On the other hand, to the ex­tent that hu­mans care about these things and could make them hap­pen, this agenda lets us build AGI as­sis­tants that can sub­stan­tially as­sist hu­mans achieve these things. For ex­am­ple, a team of 1,000 com­pe­tent hu­mans work­ing to­gether for 10 years could make sub­stan­tial progress on pre­vent­ing nu­clear wars or solv­ing metaphilos­o­phy. Un­for­tu­nately, it’s slow and ex­pen­sive to as­sem­ble a team like this, but an AGI as­sis­tant might en­able us to reap similar benefits in far less time and at much lower cost.

(See Clar­ify­ing “AI Align­ment” and Direc­tions and desider­ata for AI al­ign­ment.)

0.2: What are ex­am­ples of ways in which you imag­ine these AGI as­sis­tants get­ting used?

Two coun­tries end up in an AGI arms race. Both coun­tries are aware of the ex­is­ten­tial threats that AGIs pose, but also don’t want to limit the power of their AIs. They build AGIs ac­cord­ing to this agenda, which stay un­der the op­er­a­tors’ con­trol. Th­ese AGIs then help the op­er­a­tors bro­ker an in­ter­na­tional treaty, which ush­ers in an era of peace and sta­bil­ity. Dur­ing this era, foun­da­tional AI safety prob­lems (e.g. those in MIRI’s re­search agenda) are solved in earnest, and a prov­ably safe re­cur­sively self-im­prov­ing AI is built.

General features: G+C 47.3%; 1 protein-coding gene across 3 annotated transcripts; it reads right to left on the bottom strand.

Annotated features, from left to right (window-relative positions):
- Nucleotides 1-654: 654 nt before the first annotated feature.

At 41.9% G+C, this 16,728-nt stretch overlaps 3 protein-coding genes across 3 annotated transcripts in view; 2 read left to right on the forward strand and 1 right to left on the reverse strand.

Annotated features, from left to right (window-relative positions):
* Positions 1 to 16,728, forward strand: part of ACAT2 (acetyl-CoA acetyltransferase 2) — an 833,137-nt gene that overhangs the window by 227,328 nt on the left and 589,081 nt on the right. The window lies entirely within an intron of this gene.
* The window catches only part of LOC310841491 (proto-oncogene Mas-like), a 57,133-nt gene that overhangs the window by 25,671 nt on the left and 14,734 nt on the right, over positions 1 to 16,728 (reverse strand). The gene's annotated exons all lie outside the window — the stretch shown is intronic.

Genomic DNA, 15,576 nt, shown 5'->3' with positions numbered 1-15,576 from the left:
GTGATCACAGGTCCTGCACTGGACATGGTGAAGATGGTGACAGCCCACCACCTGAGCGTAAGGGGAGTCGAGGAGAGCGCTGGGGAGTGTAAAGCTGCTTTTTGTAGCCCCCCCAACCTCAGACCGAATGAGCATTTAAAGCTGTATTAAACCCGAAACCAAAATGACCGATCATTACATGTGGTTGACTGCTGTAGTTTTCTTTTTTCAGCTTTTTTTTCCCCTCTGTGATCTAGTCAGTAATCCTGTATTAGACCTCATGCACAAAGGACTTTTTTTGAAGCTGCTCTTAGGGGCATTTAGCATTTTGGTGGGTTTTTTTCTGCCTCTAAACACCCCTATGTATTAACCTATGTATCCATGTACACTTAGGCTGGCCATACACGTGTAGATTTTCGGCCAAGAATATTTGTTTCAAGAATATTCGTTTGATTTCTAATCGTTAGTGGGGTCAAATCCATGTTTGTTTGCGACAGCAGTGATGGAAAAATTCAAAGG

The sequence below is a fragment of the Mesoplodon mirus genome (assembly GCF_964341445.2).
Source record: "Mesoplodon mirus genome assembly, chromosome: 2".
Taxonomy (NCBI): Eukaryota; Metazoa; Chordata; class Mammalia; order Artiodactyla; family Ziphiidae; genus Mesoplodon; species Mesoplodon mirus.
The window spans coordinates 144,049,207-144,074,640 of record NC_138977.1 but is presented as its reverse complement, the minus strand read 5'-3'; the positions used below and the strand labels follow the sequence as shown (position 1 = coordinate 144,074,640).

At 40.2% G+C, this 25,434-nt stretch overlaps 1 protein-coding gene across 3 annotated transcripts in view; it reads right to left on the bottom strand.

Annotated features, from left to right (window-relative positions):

A more pes­simistic sce­nario is that the coun­tries wage war, and the side with the more pow­er­ful AGI achieves a de­ci­sive vic­tory and es­tab­lishes a world gov­ern­ment. This sce­nario isn’t as good, but it at least leaves hu­mans in con­trol (in­stead of ex­tinct).

The most press­ing prob­lem in AI strat­egy is how to stop an AGI race to the bot­tom from kil­ling us all. Paul’s agenda aims to solve this spe­cific as­pect of the prob­lem. That isn’t an ex­is­ten­tial win, but it does rep­re­sent a sub­stan­tial im­prove­ment over the sta­tus quo.

(See sec­tion “2. Com­pet­i­tive” in Direc­tions and desider­ata for AI al­ign­ment.)

0.3: But this might lead to a world dic­ta­tor­ship! Or a world run by philo­soph­i­cally in­com­pe­tent hu­mans who fail to cap­ture most of the pos­si­ble value in our uni­verse! Or some other dystopia!

Sure, maybe. But that’s still bet­ter than a pa­per­clip max­i­mizer kil­ling us all.